After 25 years in the toy and novelty business I still scratch my head thinking about the items that capture the arms, hands, feet, and minds of kids and the wallets of parents. Some goofy products like pogs enjoyed a brief, but meteoric rise in popularity before vanishing. Beanie Babies were the rage for awhile, and sports cards had their moment. Other franchises-Lego, Barbie, Pokemon, Pooh, Star Wars-made an indelible imprint on the culture, and continue to find avid consumers despite the changes in technology and lifestyle that have occurred in our society.
Why did Cabbage Patch dolls become so popular? How do collectible card games like Magic: The Gathering, Pokemon, and Yu-Gi-Oh! entrance enough players that Wal-Mart devotes 18 feet of shelf space to them?
What a treat to have Beth Howard, author of Ms. American Pie: Buttery Good Pie Recipes and Bold Tales from the American Gothic House, and Making Piece: A Memoir of Love, Loss and Pie, on the show.
Beth is not only a terrific baker and writer, but has a huge heart.
We are going to catch up during dinner before the show (pasta with trombocino squash and a roasted sweet red pepper and tomato sauce infused with fresh rosemary, shredded brussels sprouts tossed with pecorino romano, olive oil, salt and pepper, and some ice cream sans pie for dessert. I can’t wait to catch up on what’s happening with her.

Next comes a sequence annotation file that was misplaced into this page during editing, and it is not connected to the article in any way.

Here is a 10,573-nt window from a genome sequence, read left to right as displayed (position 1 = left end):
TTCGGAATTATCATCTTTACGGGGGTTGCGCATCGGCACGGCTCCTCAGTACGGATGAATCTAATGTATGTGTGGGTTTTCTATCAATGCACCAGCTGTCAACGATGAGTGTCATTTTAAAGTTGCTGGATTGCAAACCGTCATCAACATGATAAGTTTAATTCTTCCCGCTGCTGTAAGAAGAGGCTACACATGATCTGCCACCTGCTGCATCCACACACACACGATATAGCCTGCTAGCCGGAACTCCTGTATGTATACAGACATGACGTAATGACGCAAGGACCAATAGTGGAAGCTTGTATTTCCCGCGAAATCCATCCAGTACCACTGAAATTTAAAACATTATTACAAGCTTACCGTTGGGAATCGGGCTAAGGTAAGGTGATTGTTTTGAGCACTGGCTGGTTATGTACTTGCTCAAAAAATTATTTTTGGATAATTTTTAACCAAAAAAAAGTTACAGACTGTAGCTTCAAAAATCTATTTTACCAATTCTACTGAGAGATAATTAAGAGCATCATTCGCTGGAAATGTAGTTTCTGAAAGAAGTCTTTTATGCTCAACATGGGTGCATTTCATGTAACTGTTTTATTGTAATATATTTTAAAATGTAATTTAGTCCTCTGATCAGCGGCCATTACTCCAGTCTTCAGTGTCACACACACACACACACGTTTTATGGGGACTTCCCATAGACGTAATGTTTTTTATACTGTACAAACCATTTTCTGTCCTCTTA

We'll discuss some of her experiences during the past four years when she resided in one of America's iconic houses and tourist attractions, her most recent book, plans for the future, and a more intimate discussion about the power of a slice of pie.
It’s thrilling to go along for the ride when the driver knows exactly how to reach the destination. Cruising along the culinary highway with Chef Zach Gutweiler and his associate, Bruce Bales last week at Green Building Supply was a trip designed with lovers of food in mind. Every turn featured a different view of the food landscape, each pause in the action for a bit of talk yielded tiny morsels of information easily adapted to the home kitchen, and the different destinations featured surprising flavors coaxed out through the application of creative techniques.
I was already totally sold when Zach said one of his dishes was called “Iowa,” named because its major components are staples of our landscape-corn and corn flour. After those two ingredients the food map stretched as far away as Japan and Italy including a faux dashi broth, miso, kale pesto and trombocino squash before landing locally again with cultivated oyster mushrooms.
Always looking to enhance each element, and employing a “nose to tail” philosophy even with vegetables, Zach smoked the mushrooms and squash by wrapping them in scorched corn husks and baked the little packages in the oven. (Normally Zach would have actually smoked the ingredients, but without a hood to suck up the smoke he had to take a slight detour.) A non-vegetarian version of the dish was made by using bacon as the smoky component.